Tom McClintock used the occasion of a 2005 hearing into state pensions to denounce government workers' rich retirement benefits, as was his wont back when he was in California's Senate.

Rick Battson, then a legislative staffer, recalls asking the conservative the obvious question during a break. Wasn't McClintock eligible for a legislative pension, given that he served in the Assembly in the 1980s, back when legislators could accrue pensions?

"He was blunt, nonchalant. He said, no, he wasn't taking it," Battson, since retired, told me the other day. At least, Battson thought, McClintock was being consistent, an admirable trait.

McClintock repeated the same claim during his first successful congressional campaign in 2008, telling reporters for The Sacramento Bee and Los Angeles Times that he had sworn off a California state pension due him from his early tenure in the Legislature.

"I'm concluding 22 years in the state Legislature now. I have no pension. I turned that down when I began in 1982," McClintock told the L.A. Times in May 2008.

Rep. McClintock, a Republican who represents the Sierra even though he resides in Elk Grove, has cultivated a reputation for being tight with a dollar, for having been a tea partyer back before the tea party existed, and, most of all, for sticking to his stated principles.


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So imagine my surprise when it turned out that in addition to being paid $174,000 a year by Uncle Sam, McClintock has been collecting a California Legislators' Retirement System pension since he arrived in Congress in 2009, courtesy of the taxpayers he says he tries so hard to protect.

Californians ended legislative pensions when they approved the term limits initiative in 1990. But McClintock, who has spent a career in politics opposing most government, first was elected to the Legislature in 1982.

By any standard, McClintock's pension is modest, a combined $820 a month or $9,845 this year, including $528 a month or $6,336 annually in a Legislators' Retirement System payment, said Amy Norris, a California Public Employees' Pension System spokeswoman. But that's $9,845 more than he led voters to believe he would be collecting back before he won his congressional seat in 2008.

The National Journal's dogged reporter Shane Goldmacher, writing about congressional members who collect state pensions, caught up with McClintock in Washington last month, and asked him why he didn't forgo the state pension, given his railing against bloated government spending.

McClintock, apparently more conservative than he is gallant, replied: "You'd have to take up that question with Mrs. McClintock."

I don't know how the McClintock household works. But after 32 years of marital bliss, I have an idea how Mrs. Morain would react if I blamed her for my handiwork that turned out badly; it would not be pretty.

McClintock's quip to Goldmacher didn't answer why he would have claimed he wouldn't collect the state pension during the 2008 campaign, only to start collecting it after he won the congressional seat.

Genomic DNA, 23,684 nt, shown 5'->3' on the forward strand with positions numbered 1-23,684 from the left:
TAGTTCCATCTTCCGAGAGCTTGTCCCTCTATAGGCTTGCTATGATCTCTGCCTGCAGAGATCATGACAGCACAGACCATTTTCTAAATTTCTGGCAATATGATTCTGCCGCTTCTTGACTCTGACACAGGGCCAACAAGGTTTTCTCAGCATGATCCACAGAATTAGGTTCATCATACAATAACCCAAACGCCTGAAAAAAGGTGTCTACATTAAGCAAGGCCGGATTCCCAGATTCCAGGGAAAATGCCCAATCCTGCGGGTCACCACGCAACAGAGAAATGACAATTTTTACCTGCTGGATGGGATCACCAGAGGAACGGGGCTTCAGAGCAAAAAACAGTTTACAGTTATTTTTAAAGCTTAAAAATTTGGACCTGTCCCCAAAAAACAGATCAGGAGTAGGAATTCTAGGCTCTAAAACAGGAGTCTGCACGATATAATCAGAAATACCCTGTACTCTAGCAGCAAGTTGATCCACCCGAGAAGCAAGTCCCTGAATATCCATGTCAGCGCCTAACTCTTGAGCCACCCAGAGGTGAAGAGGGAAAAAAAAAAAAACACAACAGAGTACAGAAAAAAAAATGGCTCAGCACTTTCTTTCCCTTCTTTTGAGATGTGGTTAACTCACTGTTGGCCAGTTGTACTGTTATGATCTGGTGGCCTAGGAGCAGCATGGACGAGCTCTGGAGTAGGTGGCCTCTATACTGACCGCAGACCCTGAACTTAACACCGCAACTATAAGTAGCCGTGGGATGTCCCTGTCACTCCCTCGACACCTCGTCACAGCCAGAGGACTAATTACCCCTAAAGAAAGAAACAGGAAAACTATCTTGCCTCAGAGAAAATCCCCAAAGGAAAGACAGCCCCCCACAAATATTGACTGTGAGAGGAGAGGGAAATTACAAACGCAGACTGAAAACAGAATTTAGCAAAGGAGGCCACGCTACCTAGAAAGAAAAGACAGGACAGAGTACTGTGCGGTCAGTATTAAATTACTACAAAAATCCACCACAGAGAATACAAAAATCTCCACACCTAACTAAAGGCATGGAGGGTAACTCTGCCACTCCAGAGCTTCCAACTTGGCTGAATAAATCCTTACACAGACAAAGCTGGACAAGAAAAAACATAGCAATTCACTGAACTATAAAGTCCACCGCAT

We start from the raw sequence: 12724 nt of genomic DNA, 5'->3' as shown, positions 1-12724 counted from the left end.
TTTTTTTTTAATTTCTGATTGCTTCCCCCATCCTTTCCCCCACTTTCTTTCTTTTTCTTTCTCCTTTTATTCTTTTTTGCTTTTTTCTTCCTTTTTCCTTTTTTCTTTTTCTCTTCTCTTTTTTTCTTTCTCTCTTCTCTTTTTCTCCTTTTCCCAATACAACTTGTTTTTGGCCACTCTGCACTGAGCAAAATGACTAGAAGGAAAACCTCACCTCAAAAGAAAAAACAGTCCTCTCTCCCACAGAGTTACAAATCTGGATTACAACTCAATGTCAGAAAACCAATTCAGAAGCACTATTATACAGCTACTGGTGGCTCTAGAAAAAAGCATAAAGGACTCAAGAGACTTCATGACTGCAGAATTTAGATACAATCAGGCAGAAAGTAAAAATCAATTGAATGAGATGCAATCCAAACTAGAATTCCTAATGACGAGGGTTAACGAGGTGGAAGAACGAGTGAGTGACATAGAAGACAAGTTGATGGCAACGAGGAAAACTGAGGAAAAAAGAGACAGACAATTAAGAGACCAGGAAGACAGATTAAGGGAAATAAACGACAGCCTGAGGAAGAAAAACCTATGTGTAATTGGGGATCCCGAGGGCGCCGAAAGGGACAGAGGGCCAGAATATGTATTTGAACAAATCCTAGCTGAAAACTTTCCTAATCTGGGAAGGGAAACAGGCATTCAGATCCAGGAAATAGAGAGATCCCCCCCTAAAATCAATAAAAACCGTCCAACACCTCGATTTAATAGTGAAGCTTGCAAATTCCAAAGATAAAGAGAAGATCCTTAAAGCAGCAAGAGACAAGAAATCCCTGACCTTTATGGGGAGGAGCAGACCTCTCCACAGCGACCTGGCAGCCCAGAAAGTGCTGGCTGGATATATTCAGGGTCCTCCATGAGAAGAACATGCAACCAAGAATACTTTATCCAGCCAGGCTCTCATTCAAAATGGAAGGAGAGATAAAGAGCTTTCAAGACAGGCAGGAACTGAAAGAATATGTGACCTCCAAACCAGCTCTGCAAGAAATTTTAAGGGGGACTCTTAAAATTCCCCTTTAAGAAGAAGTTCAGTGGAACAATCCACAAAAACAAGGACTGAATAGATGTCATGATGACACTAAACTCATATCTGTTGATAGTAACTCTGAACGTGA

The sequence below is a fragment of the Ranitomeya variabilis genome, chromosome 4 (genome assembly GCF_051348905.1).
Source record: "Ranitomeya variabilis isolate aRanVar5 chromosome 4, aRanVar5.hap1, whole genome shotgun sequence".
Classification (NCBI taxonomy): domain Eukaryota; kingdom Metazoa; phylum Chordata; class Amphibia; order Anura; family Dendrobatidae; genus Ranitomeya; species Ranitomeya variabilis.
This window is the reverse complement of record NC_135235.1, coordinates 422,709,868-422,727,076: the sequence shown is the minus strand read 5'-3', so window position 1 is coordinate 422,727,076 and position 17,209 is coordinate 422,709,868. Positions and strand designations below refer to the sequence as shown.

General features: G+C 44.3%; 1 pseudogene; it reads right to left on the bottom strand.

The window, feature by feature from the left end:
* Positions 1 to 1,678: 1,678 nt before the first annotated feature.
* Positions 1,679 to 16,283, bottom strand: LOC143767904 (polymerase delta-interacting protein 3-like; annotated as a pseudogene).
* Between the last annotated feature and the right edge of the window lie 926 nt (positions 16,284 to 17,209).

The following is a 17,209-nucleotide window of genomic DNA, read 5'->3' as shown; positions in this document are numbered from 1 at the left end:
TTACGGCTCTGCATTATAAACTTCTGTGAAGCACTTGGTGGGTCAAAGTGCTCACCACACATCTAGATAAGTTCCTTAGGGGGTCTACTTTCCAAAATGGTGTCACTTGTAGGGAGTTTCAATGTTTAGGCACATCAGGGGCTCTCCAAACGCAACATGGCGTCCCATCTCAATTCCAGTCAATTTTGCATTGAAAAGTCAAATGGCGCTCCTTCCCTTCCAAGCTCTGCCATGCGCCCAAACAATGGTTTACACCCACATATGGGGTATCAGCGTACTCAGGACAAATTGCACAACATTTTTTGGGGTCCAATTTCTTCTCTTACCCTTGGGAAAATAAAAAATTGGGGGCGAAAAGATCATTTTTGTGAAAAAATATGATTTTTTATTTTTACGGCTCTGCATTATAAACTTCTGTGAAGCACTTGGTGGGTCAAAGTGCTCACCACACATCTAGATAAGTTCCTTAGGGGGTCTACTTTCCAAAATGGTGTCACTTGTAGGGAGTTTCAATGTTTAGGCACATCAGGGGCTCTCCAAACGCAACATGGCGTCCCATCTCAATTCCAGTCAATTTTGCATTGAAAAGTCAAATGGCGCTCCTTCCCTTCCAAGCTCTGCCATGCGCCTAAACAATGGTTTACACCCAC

"In November of 2008," McClintock spokeswoman Jennifer Cressy said in an email to me, "Mr. McClintock was approached by staff of the Legislators' Retirement System and informed that he still had the option to buy into the pension systems for his state service, which he did at that time. Until then, he had not participated in the pension systems and was not aware that he could still do so."

So in addition to blaming his wife for his decision to take the pension, the congressman is suggesting that the Legislators' Retirement System twisted his arm. Who knew that McClintock was so passive?

In the Legislature, McClintock regularly introduced bills to restrict state spending by, for example, seeking to eliminate automatic cost-of-living increases for welfare recipients. Pension recipient McClintock receives automatic cost-of-living raises.

When he was named to the House Budget Committee in 2010, he issued a press release emphasizing that he stuck to his principles during his years in the Legislature by introducing "hundreds of specific budget reforms, including tax, spending and borrowing limitations; contracting out of state services; pension, welfare and education reform and bureaucratic streamlining."

Under congressional rules, McClintock should have disclosed the amount of his pension on his annual financial disclosure forms. He neglected to do so for his first three years in Congress, and filed amendments in May correcting what he called inadvertent omissions.

That McClintock would have renounced his pension is not surprising, given his rhetoric. But he did more than renounce and then accept the pension. He failed to disclose the amount of the pension, and blamed others for his decision to take the pension.

No one should begrudge a working stiff his or her pension, especially a modest sum such as the $9,845 that McClintock collects. Hypocrisy is another matter.

Follow Dan Morain on Twitter@danielmorain.